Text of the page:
A further concern is that the existing CTCAE grading can simplify many diverse pathologies while immunotherapy can simultaneously lead to a multi-level hepatic (and extrahepatic) inflammation with overlapping histopathologic features. In an interesting analysis of liver biopsies from patients with IRH, Cohen et al 2 tried to evaluate the pattern of liver inflammation and whether the specific pattern of liver injury correlates with LFT abnormalities, imaging findings and responsiveness to steroids. The pattern of ICPI-induced liver injury depends on the type of immunotherapy, the dose and the baseline liver status, and it may be hepatitic, cholestatic/cholangitic, mixed, steatotic (resembling fatty liver) or appear as mild non-specific changes.2 Liver biopsies in cases with severe IRH revealed varying degrees of lobular hepatitis with numerous histiocytes, endothelialitis, loose or well-formed granulomas, fibrin ring granulomas, and varying degrees of portal and periportal inflammation.2 3 11 12 Several patients with IRH may develop predominantly biliary and/or peribiliary inflammation (cholangitic pattern), or may have histological findings of both lobular and ductal inflammation (mixed pattern). In these cases, when a liver biopsy is performed, immunostaining usually reveals portal (and maybe concurrent lobular) infiltrates by CD8+ T-lymphocytes13 with highly expressed granzyme B, a marker of T CD8+ activation. The cholangitic pattern of immune-related inflammation is more likely to have clinical signs of obstruction (eg, jaundice), and imaging findings such as bile duct dilatation or narrowing.12 14–17 Notably, Doherty et al 18 described three rare cases with ICPI-induced steroid-resistant hepatotoxicity, where the biliary tract was the main target of hepatotoxicity, and they documented a wide spectrum of ductal damage reaching up to vanishing bile duct syndrome. Despite the prolonged and severe course of biliary inflammation, all these three cases showed gradual improvement in LFTs after commencing steroids, while 2 of them required additional immunosuppression to recover.18 Recently, Onoyama et al 13 attempted to further distinguish this immune-related cholangitic pattern by focusing on anti-PD-1 treated cases with sclerosing cholangitis histopathology. The authors subclassified immune-related cholangitis in intrahepatic type (multiple stenoses in the intrahepatic bile duct, without extrahepatic biliary hypertrophy), extrahepatic type (diffuse extrahepatic biliary hypertrophy without biliary stenosis) and diffuse type (diffuse biliary tract hypertrophy with multiple stenoses of the intrahepatic and extrahepatic bile ducts). The clinical implications of this immune-related cholangitis classification were uncertain since standard management was followed with a response rate to corticosteroids that was extremely low (11.5%, one case in extrahepatic and two cases in the intrahepatic type).

Liver biopsy is mandatory to detect the exact histological type of liver injury in cases with IRH, but it is not a universal approach in any case of grade ≥3 IRH. Even Gauci et al 7 in their last publication performed liver biopsy in only 7 of the 21 patients with severe IRH (10 with grade 3 and 11 with grade 4). Notably, this biopsy did not change the subsequent management and all but one biopsied patient received steroids, while six of these patients had already confirmed the severity of their liver injury, based only on their biological biomarkers (eg, increase of bilirubin and/or prolongation of PT). In our case, we decided not to perform a liver biopsy because of hemorrhagic risk, yet all other differential diagnoses, such as melanoma infiltration, cirrhosis, autoimmune or viral hepatitis, were ruled out by imaging and blood testing. The main disadvantage of not performing a biopsy in our case was that we could not define the pattern of IRH. However, even knowing the histological type of immune-related liver injury, our management of IRH would probably not be at all different. According to Cohen et al, the pattern of liver inflammation, degree of lobular injury, or presence of granulomas or endothelitis does not predict response to steroids or the need for secondary immunosuppression. In support, Cheung et al diagnosed 21 cases with IRH among 453 immunotherapy-treated patients with cancer and managed them empirically without liver biopsy.19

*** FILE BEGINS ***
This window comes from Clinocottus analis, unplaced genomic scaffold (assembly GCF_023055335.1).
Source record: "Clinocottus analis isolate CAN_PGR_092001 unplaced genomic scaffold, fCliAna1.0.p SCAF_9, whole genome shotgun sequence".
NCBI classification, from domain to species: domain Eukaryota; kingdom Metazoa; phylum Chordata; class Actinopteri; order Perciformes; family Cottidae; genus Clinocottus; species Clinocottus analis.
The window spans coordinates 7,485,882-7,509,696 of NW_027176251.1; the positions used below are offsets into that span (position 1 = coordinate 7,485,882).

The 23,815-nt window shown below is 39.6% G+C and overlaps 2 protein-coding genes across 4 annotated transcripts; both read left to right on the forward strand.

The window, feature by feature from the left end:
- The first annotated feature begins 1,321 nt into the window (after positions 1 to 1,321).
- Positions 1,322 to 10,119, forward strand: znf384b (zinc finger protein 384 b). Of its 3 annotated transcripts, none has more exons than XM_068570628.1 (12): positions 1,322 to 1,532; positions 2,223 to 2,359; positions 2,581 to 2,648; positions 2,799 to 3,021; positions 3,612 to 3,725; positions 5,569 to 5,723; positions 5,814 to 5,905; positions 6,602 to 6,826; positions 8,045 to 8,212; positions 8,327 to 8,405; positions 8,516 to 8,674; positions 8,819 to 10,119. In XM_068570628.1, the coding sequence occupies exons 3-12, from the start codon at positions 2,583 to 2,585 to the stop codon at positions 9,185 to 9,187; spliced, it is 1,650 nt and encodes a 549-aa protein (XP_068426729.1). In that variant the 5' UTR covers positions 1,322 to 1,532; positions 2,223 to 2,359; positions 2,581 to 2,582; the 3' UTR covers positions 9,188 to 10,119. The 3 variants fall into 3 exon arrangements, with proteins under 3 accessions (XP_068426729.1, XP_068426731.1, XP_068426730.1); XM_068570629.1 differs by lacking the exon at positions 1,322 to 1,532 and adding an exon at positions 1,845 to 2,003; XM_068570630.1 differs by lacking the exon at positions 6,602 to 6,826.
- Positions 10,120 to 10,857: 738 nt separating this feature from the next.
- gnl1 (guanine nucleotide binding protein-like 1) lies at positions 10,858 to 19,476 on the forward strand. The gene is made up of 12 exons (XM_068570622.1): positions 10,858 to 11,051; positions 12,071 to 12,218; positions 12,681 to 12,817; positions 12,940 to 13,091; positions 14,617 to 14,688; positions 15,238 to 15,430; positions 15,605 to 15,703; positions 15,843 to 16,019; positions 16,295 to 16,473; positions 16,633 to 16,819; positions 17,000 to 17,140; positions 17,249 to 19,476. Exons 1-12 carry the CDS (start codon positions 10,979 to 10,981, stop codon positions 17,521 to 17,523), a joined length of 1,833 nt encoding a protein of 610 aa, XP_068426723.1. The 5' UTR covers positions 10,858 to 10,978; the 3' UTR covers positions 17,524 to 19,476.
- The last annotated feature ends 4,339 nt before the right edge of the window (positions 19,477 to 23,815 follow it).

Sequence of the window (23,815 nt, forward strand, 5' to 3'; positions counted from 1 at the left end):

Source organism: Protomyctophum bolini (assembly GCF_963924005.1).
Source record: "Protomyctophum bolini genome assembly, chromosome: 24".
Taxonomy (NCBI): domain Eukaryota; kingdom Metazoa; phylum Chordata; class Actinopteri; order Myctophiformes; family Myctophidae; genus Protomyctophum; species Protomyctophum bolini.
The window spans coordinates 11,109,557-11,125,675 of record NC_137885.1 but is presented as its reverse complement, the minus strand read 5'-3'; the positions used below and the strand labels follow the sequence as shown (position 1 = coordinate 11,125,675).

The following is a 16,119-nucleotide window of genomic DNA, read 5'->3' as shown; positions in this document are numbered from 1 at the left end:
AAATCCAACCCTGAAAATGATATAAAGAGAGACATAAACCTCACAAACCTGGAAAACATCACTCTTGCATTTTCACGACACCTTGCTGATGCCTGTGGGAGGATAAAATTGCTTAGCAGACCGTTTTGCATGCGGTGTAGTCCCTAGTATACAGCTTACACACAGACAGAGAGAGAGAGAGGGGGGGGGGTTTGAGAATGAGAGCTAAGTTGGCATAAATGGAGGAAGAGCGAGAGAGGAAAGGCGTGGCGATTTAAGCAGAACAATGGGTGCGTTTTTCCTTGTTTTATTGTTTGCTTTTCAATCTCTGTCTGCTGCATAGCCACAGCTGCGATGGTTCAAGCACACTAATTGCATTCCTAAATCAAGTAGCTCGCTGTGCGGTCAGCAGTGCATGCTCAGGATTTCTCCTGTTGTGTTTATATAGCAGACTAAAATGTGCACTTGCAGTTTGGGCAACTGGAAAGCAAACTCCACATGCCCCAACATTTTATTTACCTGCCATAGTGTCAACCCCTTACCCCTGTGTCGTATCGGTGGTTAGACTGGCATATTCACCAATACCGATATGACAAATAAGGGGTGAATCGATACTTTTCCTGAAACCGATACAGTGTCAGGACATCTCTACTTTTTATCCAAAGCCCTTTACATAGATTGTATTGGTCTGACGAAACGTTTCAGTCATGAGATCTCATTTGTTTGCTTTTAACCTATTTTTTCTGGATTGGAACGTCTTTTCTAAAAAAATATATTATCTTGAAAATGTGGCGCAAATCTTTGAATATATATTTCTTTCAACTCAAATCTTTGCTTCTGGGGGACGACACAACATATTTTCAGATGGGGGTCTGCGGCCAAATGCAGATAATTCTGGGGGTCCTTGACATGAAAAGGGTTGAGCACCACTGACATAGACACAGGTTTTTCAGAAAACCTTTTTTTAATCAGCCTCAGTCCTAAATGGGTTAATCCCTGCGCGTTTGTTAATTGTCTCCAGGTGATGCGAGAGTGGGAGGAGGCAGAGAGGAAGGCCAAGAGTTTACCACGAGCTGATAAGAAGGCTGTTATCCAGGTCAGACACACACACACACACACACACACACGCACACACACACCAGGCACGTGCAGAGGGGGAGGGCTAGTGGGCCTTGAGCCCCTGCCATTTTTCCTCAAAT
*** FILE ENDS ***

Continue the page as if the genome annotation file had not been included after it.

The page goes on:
Necessity of steroids in severe IRH

Currently, the expert oncology societies, ESMO, SITC and ASCO, for patients with immune-related grade 3 or 4 elevation of transaminases, with or without concurrent increase of bilirubin, suggest immediate initiation of steroids at 0.5–1 mg/kg/day.20–22 These therapeutic guidelines that were also followed in our case with IRH are mainly empirical recommendations as no clinical trials have been designed to support the need of steroids in the treatment of ir-hepatotoxicity or another ir-adverse event, in general. In contrast, several cases with IRH are reported, which spontaneously overcome their grade ≥ 3 IRH. In the study of De Martin et al, 6 of 16 patients (38%) resolve their IRH without receiving any corticosteroid therapy while no severe increase in LFTs was observed in two of them after an immunotherapy rechallenge.23 Moreover, De Martin et al proposed the administration of ursodeoxycholic acid alone as an initial approach in cases with minimal/no elevation of transaminases while steroids should be added if LFTs do not improve.23 In another paper by Gauci et al, half of patients with melanoma who experienced IRH over anti-PD-1 and/or CTLA-4 treatment resolved their ir-hepatic AE with no steroids and no second-line immunosuppression.24 It is worth noting that the administration of steroids did not significantly shorten the time to IRH resolution.24 Data presented in the pharmaceutical summary of the approved combination of nivolumab/ipilimumab with a higher incidence of IRH demonstrate that less than half of patients with melanoma (46%) will require high-dose corticosteroid (eg, at least 40 mg prednisone daily or equivalents) to resolve their immune-mediated liver toxicity.